Let’s do a thought experiment. Here’s the scene: It’s 1934, a decade less and less dominated by the powerful poetic voices of the near-50ish T.S. Eliot and Ezra Pound, those enfant arbiters who initiated the modernist movement in the Anni Mirabiles years of a decade ago, and more and more by the 20-something new generation of W.H. Auden, Stephen Spender, and other politically committed intellectuals of their circle. W.B. Yeats, the 1923 Nobel Prize winner, is at age 69 an honored but increasingly distant master. Serious readers of poetry (yourself in this experiment) follow both these Modernist original and new generation writers, but their tastes are still satisfiable by the traditional formalist modes they grew up with. These trends, old and new, show in the major published work of this year, which includes Edna St. Vincent Millay’s Wine From These Grapes and James Agee’s Permit Me Voyage, but also Auden’s Poems (2nd edition: 1933 in Britain, 1934 in the USA), and Spender’s Vienna. The presence of the elders shows in William Carlos Williams’ Collected Poems 1921-1931, and in the unchecked and random dynamism of Ezra Pound, who publishes Homage to Sextus Propertius, and ABC of Reading, but also the often-unhealthily obsessive Eleven new Cantos: XXXI–XLI, the subjects of which include Jefferson, Adams, and other American founders, the American banking system and coinage, and various unpleasant anti-semite references; in a few years his political apocalyptic will overtake his poetry, and he will envision himself as a political theorist and world savior. He is moving toward crackpot status, already almost but not quite dismissible.
And now imagine yourself in this year of conflicted trends, buying this little 36-page book titled 18 Poems by a 20-year old Welsh poet who won a contest sponsored by The Sunday Referee newspaper. It comes in a white cover, its title in big san serif type, with the poet’s name just below it. Perhaps you want to know more about the poet, but at the back of the book is the postscript, “This book, the second volume of the Sunday Referee Poets series, is unaccompanied by either portrait or preface, at the author’s request.” In other words, all you have is the book of poems, no guideposts, no blurbs from well-known poets and critics attesting to its quality, no smiling hopeful poetic face set there to convince you of the sincerity and excellence of the soul-baring venture contained within the pages. Message: You are on your own. No teachers, no guides, no gurus. You read the first stanza of the first section of the first poem:
I see the boys of summer in their ruin
Lay the gold tithings barren,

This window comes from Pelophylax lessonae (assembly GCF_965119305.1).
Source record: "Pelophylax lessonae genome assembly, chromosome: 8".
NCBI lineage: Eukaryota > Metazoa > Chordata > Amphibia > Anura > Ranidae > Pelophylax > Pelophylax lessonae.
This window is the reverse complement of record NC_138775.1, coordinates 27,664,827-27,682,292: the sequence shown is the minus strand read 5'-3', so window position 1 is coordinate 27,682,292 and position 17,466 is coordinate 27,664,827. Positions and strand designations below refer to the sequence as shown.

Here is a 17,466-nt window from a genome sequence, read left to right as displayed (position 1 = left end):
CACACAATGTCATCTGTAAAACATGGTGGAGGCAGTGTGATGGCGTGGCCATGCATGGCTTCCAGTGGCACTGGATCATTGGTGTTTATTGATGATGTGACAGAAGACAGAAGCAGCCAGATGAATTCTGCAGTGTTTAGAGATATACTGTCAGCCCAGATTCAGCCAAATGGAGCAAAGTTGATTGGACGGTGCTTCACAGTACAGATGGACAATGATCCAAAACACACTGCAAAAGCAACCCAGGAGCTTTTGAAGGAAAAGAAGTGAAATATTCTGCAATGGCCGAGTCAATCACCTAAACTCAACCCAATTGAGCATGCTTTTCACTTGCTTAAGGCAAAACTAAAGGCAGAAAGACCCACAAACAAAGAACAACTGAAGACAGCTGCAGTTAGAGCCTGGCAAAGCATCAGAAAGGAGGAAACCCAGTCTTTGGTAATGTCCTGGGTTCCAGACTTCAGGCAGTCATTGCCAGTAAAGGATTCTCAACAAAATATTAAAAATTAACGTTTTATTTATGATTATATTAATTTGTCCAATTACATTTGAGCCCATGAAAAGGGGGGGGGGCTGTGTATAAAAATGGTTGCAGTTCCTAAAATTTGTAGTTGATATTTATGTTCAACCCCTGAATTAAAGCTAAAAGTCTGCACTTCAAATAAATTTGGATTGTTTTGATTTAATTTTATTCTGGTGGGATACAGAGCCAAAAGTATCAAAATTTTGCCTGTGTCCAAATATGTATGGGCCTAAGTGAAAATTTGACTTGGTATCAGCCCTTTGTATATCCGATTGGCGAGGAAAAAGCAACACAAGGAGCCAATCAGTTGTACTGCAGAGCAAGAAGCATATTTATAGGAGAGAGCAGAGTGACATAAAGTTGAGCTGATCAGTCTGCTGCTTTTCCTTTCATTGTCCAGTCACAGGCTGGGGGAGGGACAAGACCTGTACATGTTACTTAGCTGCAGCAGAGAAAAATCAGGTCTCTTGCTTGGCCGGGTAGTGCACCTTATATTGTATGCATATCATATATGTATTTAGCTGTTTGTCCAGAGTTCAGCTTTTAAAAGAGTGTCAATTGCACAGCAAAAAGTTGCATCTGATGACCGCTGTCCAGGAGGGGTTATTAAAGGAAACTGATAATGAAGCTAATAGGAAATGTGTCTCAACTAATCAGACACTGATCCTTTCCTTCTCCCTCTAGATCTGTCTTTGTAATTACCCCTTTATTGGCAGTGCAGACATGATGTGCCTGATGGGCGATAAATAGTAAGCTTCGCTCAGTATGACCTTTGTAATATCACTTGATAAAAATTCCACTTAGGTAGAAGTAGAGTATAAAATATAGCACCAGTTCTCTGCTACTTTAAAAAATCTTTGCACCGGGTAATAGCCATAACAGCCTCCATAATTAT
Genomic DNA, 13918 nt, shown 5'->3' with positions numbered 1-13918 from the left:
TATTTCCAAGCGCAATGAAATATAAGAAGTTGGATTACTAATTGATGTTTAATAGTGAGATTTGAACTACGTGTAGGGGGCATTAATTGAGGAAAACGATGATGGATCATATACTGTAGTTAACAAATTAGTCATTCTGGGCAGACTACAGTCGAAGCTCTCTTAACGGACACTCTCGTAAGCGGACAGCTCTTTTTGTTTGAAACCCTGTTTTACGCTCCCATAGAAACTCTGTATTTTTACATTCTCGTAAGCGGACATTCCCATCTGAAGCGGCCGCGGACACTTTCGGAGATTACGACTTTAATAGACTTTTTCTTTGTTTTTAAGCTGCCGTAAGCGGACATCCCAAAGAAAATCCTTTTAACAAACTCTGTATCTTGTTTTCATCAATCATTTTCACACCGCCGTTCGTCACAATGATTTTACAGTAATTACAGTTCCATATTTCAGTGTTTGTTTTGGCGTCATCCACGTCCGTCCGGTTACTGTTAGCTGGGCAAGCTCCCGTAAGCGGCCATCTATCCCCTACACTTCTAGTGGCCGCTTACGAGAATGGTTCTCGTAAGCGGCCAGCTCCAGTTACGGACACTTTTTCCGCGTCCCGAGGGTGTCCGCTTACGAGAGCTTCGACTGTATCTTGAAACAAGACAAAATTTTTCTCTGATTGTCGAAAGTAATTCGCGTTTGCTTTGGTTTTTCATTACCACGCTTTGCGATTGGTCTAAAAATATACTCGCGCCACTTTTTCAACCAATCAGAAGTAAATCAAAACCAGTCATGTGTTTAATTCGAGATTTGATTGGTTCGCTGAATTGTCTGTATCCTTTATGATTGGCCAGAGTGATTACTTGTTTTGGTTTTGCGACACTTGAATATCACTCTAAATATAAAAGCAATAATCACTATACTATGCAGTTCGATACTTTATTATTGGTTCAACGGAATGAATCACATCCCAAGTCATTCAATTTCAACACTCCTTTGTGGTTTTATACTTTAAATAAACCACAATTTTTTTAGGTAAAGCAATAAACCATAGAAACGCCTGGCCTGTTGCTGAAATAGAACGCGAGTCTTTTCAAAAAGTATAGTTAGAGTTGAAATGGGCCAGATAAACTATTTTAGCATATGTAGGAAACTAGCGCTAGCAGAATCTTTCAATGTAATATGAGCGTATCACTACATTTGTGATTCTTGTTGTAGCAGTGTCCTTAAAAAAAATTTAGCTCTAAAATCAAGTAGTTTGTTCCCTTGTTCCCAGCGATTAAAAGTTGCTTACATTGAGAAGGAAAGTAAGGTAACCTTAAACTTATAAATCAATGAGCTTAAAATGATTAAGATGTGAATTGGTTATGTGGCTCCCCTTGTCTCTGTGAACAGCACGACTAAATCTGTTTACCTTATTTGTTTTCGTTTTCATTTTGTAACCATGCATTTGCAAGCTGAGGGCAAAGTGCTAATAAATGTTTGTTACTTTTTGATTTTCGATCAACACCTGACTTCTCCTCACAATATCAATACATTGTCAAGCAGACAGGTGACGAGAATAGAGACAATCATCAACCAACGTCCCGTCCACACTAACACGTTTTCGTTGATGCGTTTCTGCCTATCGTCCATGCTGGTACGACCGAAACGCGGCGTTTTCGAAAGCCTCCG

Setting no store by harvest, freeze the soils;
There in their heat the winter floods
Of frozen loves they fetch their girls
And drown the cargoed apples in their tides.
And you think: What is this? Who writes like this? No one, is the answer, and no, don’t bother looking around because there is no one to tell you what this is, and there is no possible appeal to authority or precedent, because nothing like this is being published even in this poetically varied year of 1934, or for that matter in any other year in your reading experience. Even today, 80 years on, the words of this stanza strike a reader as new, different, with images that are collage-strange, that come into these six lines from so many directions, with no direction about the psychic or geographic place or about the speaker—and so no answers to the questions, who are these boys who are referenced as the subject of the poem? what are “gold tithings”? who is speaking and what is seen? For that matter, although so many of these words are visual nouns and adjectives—“gold,” “apples,” “soil,” “girls,” “frozen,” etc.—can they actually be said to describe a scene? Can we visualize it? Is it even visualizable? There are hints that something is there, a scene, or at least, that there should be a scene, and there is a tone that suggests we should be able to see it, but… what is it?
Even in this first reading we can sense tremendous force, an intense compression of the lines, drawing in many themes and setting them off against each other, although we may still wonder about what action is being described. What does it mean, after all, to say that someone lays “the gold tithings barren”? And in what sense are these boys “ruined”? The verbiage seems to suggest that the sighting happens in present tense, that they are ruined now, and yet there are ambiguities in the phraseology: does the speaker mean that they are ruined later as they age, or that they are ruined later in some way, that is, that they are still young and still boys of summer, but ruined ones? As we move through the poem from unsettling image to image, from winter floods and frozen loves and girls who are fetched (different than the frozen loves?) we come to the final line about “cargoed apples,” which we can sort of understand if we take it literally, as this is the Depression, and crops were sometimes dumped to insure higher prices for the remainder at market; but then, what does the Depression crop-dumping have to do with girls and tides and gold tithings? Nice as those auditory assonances may be (tides and tithings, girls and gold, etc.), do they tell us anything? Move us somewhere?
The questions pile up as we notice something else, how much at the level of the images and the words is concatenated in these few first lines: heat and cold, wet and dry, love and sterility, games (apple-bobbing, “fetching”) and death, creation and destruction. This is not a full encyclopedic run of all available poetic and thematic possibilities, but it is certainly broader than most of what we encounter in a single stanza in a single poem. We notice too that these lines scan like older poetry but read like new poetry, even if like poetry bitten by madness (to play a variation on Jacques Maritain’s wonderful “Art bitten by Poetry longs to be freed from Reason”). These lines are strange, even unsettling, but our sense of confusion may be allayed somewhat by the certainty of the tone, the definitive rhetoric of the stanza that says that this is exactly what the poet means, that he is not confused, that he knows what he is saying to us, and he means to say it. And so we think, there is sense here, there must be, the poet seems to insist on it, and so we just have to find it, to open ourselves to it to grasp it. But it is strange! There is no father to this, no predecessor. Seamus Heaney has said that “Others may have written like Thomas, but it was never vice-versa.” I would amend the first part of his statement only to say that others have tried to write like Thomas, but I know of no one who succeeded past a few lines or parts of a poem or two.